Georgia Jenkins is an African-American nurse who comes from an inner city neighborhood, blocks away from Metro General Hospital. On her days off from work, she provides free medical care to the people on her old block. She discovers that her older brother Ben was conned into nearly blowing up the hospital generator. Even though Ben has a change of heart and is shot while trying to protect the nurses, Georgia finds out in issue #3 that Ben has been sentenced to 10-to-20 years in prison. She angrily compares the harshness of his sentence with the fact that powerful mob criminals walk around free.
Christine Palmer leaves her home in “an exclusive Midwestern suburb” against her father’s wishes, intending to “make a new life without her father’s money”. In issue #2, her father comes to New York to try to convince her to return to her life as a debutante, threatening “if you don’t come home by Thanksgiving, then don’t come home at all!” Though she considers his offer, she elects to stay in New York and becomes a surgical nurse for Dr. William Sutton. When Dr. Sutton’s career ends in disaster, she leaves New York City and her friends behind, and travels the country, finding a job as a private nurse for a paraplegic at a spooky mansion. However, this particular position is short-lived. Palmer ended up returning to Metropolitan General Hospital, where she first encountered Storm and Nightcrawler of the X-Men. It is revealed in the Nightcrawler series that her mother lives in Tucson, Arizona.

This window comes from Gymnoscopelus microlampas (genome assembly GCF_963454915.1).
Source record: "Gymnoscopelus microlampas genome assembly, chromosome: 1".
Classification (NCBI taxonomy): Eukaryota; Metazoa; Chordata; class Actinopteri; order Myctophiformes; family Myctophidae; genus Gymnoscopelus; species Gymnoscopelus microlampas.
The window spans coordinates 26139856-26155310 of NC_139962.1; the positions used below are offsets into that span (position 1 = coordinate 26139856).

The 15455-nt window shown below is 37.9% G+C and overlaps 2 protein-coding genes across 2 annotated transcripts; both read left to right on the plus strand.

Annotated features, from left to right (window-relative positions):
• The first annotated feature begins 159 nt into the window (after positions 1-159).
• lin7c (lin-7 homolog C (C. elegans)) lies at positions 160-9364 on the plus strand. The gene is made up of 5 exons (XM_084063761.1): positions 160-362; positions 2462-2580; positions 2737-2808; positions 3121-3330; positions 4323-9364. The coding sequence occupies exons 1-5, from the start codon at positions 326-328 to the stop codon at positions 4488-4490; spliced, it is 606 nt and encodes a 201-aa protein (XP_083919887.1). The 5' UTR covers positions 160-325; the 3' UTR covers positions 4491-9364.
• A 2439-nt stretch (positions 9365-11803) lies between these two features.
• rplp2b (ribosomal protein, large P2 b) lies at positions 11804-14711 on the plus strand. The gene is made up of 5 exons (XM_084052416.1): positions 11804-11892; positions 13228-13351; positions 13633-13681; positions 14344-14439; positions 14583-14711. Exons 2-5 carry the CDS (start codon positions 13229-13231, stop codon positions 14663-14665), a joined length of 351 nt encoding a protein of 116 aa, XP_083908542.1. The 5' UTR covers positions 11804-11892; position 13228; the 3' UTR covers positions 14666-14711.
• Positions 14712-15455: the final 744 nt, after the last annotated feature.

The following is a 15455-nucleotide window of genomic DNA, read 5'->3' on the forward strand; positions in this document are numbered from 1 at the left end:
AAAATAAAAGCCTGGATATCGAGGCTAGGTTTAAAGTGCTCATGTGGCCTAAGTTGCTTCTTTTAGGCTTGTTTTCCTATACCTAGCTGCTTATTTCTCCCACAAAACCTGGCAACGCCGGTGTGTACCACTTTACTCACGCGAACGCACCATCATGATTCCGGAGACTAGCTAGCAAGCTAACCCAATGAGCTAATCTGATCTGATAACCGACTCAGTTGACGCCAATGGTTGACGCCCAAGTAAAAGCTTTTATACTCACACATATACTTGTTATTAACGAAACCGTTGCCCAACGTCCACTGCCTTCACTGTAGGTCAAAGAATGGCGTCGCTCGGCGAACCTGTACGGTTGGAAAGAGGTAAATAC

In the television series Daredevil, Claire Temple (played by Rosario Dawson) is amalgamated with Night Nurse. Daredevil season one showrunner Steven S. DeKnight noted that the character was originally “going to be the actual Night Nurse from the comics… we had her name in a script and it came back that it was possible [the Marvel Cinematic Universe films] were going to use her” and “had plans for her down the road,” necessitating the team to use the more obscure comics character Claire Temple as her name.
BY ERIC GOLDMAN
At the TCA (Television Critics Association) press tour this June (2015), Daredevil executive producer/Season 1 showrunner Steven DeKnight took part in a panel devoted to showrunners from various Netflix series. During the panel, which also included Melissa Rosenberg — the EP/showrunner for the upcoming Marvel’s Jessica Jones series — the question came up about how much interference there is from Marvel due to how big their cinematic universe.